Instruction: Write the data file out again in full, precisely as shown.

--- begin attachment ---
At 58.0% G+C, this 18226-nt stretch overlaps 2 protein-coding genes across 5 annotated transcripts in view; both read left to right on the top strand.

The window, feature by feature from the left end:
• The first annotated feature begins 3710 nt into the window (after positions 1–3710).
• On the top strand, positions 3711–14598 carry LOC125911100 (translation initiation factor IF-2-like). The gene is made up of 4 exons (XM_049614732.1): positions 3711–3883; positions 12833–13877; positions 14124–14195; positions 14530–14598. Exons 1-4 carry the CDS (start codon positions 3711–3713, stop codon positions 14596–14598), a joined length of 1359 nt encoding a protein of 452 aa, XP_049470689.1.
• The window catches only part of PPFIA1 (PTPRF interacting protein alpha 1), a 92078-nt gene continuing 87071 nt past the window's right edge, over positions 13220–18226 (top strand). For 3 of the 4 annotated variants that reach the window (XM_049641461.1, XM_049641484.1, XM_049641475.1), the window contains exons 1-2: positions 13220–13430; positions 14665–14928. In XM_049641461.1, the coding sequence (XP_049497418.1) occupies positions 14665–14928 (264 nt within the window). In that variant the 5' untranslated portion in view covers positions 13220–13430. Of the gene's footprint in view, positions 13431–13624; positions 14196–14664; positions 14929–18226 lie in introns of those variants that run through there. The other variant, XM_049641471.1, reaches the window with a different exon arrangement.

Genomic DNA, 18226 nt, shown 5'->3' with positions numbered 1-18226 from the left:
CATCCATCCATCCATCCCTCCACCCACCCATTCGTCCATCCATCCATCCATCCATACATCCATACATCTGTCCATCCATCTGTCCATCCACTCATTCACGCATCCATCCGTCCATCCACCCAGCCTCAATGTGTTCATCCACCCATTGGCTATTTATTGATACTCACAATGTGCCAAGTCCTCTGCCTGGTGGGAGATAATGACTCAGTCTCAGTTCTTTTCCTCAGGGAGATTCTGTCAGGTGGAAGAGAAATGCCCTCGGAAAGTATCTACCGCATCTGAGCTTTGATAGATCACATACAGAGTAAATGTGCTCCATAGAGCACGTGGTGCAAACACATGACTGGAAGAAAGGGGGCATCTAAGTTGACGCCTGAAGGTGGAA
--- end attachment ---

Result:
At 58.0% G+C, this 18226-nt stretch overlaps 2 protein-coding genes across 5 annotated transcripts in view; both read left to right on the top strand.

The window, feature by feature from the left end:
• The first annotated feature begins 3710 nt into the window (after positions 1–3710).
• On the top strand, positions 3711–14598 carry LOC125911100 (translation initiation factor IF-2-like). The gene is made up of 4 exons (XM_049614732.1): positions 3711–3883; positions 12833–13877; positions 14124–14195; positions 14530–14598. Exons 1-4 carry the CDS (start codon positions 3711–3713, stop codon positions 14596–14598), a joined length of 1359 nt encoding a protein of 452 aa, XP_049470689.1.
• The window catches only part of PPFIA1 (PTPRF interacting protein alpha 1), a 92078-nt gene continuing 87071 nt past the window's right edge, over positions 13220–18226 (top strand). For 3 of the 4 annotated variants that reach the window (XM_049641461.1, XM_049641484.1, XM_049641475.1), the window contains exons 1-2: positions 13220–13430; positions 14665–14928. In XM_049641461.1, the coding sequence (XP_049497418.1) occupies positions 14665–14928 (264 nt within the window). In that variant the 5' untranslated portion in view covers positions 13220–13430. Of the gene's footprint in view, positions 13431–13624; positions 14196–14664; positions 14929–18226 lie in introns of those variants that run through there. The other variant, XM_049641471.1, reaches the window with a different exon arrangement.

Genomic DNA, 18226 nt, shown 5'->3' with positions numbered 1-18226 from the left:
CATCCATCCATCCATCCCTCCACCCACCCATTCGTCCATCCATCCATCCATCCATACATCCATACATCTGTCCATCCATCTGTCCATCCACTCATTCACGCATCCATCCGTCCATCCACCCAGCCTCAATGTGTTCATCCACCCATTGGCTATTTATTGATACTCACAATGTGCCAAGTCCTCTGCCTGGTGGGAGATAATGACTCAGTCTCAGTTCTTTTCCTCAGGGAGATTCTGTCAGGTGGAAGAGAAATGCCCTCGGAAAGTATCTACCGCATCTGAGCTTTGATAGATCACATACAGAGTAAATGTGCTCCATAGAGCACGTGGTGCAAACACATGACTGGAAGAAAGGGGGCATCTAAGTTGACGCCTGAAGGTGGAA